To do this, Langdon must woo the girl from Amelie because she’s in charge of the Declaration of Independence’s daily cleaning — the only time the document is vulnerable to swaggered theft. She doesn’t actually clean it, though. A team if highly trained scientists do that. She just sits in an office and watches them do it on a television. It’s a very important job and she totally had to get a MA for it. People who wash elephants don’t even need a GED.
Langdon sub-Mission Impossibles his way through enough laser rooms to get his hands on the Declaration. Sir Teabag shows up just in time to fire a few bullets and look pissed. But Cage isn’t out of the woods yet. Thanks to Teabag’s villain bullshit, all kinds of alarms are going off. To cover his escape he must kidnap Amelie. She fights as much as any woman being kidnapped by Nick Cage can expect to fight. In other words, “Congratulations, Baby. It’s party time.”
Now that the map is safe, Langdon figures he might as well look at it for the next clue. “I need to find a library now!” he barks. “And brew some tea, ASAP! And get me a pipe, too. STAT! And where the FUCK is my tweed jacket!”
Once at the library, Langdon examines the Declaration and discovers hidden writing on the back side, which only fire can bring forth. The note reads:
Don’t fall asleep during Priory of Sion parties, man. Trust the Vinci.
Langdon starts freaking out, but no one knows why, so he has to tell his them (us) all about the Priory of Sion.
The whole idea is that Jesus was less a deity, like Gandhi and more a regular fella, like Adam Corolla. Before he was killed he totally knocked up his favorite prostitute. This child and every child continuing the Jesus bloodline, is protected by the Priory of Sion, a secret society overflowing with resources and older than America itself. Until this moment, Langdon never actually knew what the treasure he chased actually held. But now he knows that he’s spent his entire life looking for the tomb of Mary Magdalene, a totally dead poor person. Disappointed, he gives up and goes home.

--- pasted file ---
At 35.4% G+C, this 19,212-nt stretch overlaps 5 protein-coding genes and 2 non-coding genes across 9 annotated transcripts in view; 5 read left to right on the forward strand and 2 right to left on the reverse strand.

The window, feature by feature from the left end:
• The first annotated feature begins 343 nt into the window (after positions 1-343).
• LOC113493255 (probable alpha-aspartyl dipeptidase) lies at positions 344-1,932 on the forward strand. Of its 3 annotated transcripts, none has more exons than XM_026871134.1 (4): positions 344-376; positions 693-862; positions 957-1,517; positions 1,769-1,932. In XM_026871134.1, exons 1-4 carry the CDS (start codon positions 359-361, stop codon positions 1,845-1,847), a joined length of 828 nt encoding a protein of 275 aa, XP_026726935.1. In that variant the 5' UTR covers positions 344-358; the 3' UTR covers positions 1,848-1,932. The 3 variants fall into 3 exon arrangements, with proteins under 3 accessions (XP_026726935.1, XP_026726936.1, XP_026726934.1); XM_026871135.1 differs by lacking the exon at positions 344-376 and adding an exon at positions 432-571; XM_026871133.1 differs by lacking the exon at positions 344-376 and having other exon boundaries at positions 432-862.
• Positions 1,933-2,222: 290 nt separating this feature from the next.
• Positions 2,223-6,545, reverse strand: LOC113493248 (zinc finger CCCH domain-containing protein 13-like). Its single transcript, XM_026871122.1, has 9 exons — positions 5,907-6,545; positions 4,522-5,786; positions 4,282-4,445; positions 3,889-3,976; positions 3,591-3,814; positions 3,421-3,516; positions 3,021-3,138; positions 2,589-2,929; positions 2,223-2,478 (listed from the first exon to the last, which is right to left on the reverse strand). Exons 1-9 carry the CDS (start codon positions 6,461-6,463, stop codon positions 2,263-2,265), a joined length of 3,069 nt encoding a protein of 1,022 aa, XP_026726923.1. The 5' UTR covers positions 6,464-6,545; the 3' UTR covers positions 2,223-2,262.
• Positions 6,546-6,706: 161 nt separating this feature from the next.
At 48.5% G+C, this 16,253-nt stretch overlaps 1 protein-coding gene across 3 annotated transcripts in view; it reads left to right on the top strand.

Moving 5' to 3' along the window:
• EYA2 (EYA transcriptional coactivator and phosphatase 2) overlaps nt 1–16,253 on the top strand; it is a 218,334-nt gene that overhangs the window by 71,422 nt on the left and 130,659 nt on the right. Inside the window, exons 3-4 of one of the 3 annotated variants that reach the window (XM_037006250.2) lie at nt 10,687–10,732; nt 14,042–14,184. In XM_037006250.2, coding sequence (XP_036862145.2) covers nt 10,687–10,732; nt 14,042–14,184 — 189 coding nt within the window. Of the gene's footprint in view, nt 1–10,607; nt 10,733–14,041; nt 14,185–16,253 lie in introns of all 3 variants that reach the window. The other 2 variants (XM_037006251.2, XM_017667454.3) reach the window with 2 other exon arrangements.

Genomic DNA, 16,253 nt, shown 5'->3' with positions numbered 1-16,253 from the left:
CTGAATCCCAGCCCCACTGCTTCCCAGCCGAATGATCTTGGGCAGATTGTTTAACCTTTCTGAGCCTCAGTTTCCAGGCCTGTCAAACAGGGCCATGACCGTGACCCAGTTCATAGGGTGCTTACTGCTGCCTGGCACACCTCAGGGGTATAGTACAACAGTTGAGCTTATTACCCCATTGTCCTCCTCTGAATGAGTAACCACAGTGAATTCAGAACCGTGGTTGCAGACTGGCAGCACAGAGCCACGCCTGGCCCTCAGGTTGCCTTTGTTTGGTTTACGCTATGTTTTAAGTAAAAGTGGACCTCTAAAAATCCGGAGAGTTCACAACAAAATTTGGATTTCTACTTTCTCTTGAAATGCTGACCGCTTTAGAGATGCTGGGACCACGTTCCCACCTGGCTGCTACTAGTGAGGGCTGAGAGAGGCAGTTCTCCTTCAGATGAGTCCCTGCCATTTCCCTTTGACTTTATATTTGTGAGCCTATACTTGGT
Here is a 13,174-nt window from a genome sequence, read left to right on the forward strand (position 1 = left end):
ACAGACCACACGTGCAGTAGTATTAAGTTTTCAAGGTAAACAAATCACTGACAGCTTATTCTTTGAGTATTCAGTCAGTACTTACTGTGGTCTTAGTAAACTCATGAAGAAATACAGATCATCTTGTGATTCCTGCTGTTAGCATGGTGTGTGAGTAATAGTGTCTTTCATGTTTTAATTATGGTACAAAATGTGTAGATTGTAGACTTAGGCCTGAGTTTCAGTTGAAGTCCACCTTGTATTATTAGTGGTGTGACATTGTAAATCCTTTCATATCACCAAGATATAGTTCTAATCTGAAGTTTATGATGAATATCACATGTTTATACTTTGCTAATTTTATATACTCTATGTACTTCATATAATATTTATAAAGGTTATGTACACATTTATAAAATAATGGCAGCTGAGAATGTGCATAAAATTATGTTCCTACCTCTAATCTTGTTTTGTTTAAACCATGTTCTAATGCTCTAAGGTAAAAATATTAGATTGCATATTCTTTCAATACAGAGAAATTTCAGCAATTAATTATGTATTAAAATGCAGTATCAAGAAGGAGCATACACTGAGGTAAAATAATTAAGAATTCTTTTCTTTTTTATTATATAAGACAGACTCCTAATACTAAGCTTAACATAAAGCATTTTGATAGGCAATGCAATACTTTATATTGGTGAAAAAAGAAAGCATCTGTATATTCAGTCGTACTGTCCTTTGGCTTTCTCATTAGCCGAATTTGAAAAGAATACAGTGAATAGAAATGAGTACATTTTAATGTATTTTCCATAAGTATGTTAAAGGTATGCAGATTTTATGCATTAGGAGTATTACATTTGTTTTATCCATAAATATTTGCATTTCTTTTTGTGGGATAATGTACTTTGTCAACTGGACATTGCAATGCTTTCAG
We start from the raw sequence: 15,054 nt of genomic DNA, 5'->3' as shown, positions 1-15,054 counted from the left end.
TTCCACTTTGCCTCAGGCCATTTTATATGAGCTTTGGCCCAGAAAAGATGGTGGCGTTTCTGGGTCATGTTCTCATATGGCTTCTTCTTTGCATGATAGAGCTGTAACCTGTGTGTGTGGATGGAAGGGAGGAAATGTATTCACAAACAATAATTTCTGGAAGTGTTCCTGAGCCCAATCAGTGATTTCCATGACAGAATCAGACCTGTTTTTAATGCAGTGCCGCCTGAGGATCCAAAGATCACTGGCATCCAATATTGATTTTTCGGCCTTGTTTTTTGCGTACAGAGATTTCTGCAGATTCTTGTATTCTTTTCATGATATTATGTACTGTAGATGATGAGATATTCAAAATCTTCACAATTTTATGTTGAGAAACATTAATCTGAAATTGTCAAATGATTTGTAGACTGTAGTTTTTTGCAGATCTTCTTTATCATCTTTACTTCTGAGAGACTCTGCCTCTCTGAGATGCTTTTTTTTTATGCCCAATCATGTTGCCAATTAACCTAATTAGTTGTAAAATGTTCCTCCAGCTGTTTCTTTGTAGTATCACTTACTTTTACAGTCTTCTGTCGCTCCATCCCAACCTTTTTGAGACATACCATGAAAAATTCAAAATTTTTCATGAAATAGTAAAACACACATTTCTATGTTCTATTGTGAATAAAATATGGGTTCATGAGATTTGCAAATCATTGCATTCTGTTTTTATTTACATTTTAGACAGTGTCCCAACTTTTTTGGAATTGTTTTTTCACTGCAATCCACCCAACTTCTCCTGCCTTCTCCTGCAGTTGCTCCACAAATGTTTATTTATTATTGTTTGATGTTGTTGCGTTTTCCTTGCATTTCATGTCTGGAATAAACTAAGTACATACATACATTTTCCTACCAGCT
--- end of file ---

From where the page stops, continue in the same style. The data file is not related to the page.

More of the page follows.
Or he would, except Sir Teabag shows up with a bigger gun. He demands that Langdon show him where the treasure is at. Langdon tries to tell him the new News, but Sir Teabag thinks it’s just a trick and shoots Langdon’s smart-ass sidekick guy in the face. Hesitantly, Langdon leads the way back across the country from Washington DC to Pennsylvania.
They trek to the Liberty Bell which, historically, cracked the exact moment of Jesus’ death. Somewhere deep beneath it lay Mary Magdalene’s tomb. To find out where, they all have to stand at a certain spot at a certain time of the day and look in a certain direction to see a certain hidden brick pointed out by a sundial. Behind the brick they find a key. The key goes into a door which leads to a wood-rotted elevator system apparently built by retarded pirates.
Once they get to the bottom floor some crazy shit happens. Sir Teabag finally realizes that they’ve been chasing a bunch of dusty bones. He plans to shoot everyone out of pure irritation. But then, the bones light up and shake a bunch. A rainbow leads from them to Amelie. It turns out that SHE’S A DESCENDANT OF JESUS CHRIST! Her entire body is turned into a pile of gold for the guys to fight over. Sir Teabag loses this fight because he’s a cripple. Er… I mean a bad guy.
Langdon takes his lady-sized pile of gold and spends it on a new college where they finally let him give lectures while standing in front of gigantic swastikas. Everybody wins except everyone but him.